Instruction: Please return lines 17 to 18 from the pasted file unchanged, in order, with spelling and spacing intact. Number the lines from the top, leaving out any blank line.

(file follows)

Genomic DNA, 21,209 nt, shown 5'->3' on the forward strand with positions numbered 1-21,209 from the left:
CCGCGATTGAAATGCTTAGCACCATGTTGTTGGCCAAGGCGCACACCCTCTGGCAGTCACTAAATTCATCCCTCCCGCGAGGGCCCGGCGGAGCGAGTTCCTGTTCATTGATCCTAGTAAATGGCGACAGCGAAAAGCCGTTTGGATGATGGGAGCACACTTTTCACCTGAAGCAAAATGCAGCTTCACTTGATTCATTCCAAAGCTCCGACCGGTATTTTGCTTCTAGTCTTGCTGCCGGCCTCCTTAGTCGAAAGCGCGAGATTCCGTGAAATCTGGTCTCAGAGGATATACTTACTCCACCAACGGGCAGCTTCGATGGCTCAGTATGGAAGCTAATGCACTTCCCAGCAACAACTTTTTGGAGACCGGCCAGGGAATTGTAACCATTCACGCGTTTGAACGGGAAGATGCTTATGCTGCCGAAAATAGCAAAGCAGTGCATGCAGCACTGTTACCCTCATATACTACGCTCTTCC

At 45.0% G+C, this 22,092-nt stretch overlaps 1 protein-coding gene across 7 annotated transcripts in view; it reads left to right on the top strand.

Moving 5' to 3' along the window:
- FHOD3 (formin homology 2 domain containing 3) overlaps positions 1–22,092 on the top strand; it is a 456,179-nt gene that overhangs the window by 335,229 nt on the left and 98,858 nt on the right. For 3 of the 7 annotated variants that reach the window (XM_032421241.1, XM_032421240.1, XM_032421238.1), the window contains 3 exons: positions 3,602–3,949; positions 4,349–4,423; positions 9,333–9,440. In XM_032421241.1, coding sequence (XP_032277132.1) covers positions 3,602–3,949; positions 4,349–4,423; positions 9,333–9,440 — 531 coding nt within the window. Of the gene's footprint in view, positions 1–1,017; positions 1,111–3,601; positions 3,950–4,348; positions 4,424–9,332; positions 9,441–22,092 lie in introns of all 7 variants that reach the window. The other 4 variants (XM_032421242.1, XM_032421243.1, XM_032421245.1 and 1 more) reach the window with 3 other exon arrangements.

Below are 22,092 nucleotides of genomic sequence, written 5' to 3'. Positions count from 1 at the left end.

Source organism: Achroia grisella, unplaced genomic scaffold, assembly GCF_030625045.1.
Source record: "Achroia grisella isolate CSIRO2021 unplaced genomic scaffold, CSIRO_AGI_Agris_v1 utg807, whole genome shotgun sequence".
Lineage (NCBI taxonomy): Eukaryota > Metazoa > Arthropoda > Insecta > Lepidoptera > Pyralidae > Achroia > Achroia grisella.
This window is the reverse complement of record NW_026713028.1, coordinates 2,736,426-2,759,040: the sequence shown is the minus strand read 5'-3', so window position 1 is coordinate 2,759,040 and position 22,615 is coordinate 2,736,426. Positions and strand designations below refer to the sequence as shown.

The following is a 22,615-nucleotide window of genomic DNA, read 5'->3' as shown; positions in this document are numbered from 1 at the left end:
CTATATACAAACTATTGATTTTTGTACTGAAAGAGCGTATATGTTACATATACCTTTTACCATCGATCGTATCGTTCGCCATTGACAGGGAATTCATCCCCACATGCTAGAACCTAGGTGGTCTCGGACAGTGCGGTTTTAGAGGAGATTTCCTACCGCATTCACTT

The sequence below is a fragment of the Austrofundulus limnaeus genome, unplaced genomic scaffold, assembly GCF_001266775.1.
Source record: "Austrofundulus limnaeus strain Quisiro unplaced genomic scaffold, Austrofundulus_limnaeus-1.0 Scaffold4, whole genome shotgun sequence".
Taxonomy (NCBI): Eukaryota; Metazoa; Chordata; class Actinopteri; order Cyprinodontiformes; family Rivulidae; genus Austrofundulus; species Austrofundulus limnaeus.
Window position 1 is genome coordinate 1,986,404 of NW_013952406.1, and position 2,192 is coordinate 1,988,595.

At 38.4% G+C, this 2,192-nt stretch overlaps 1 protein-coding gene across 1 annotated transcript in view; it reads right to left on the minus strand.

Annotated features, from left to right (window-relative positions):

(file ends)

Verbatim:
At 38.4% G+C, this 2,192-nt stretch overlaps 1 protein-coding gene across 1 annotated transcript in view; it reads right to left on the minus strand.

Annotated features, from left to right (window-relative positions):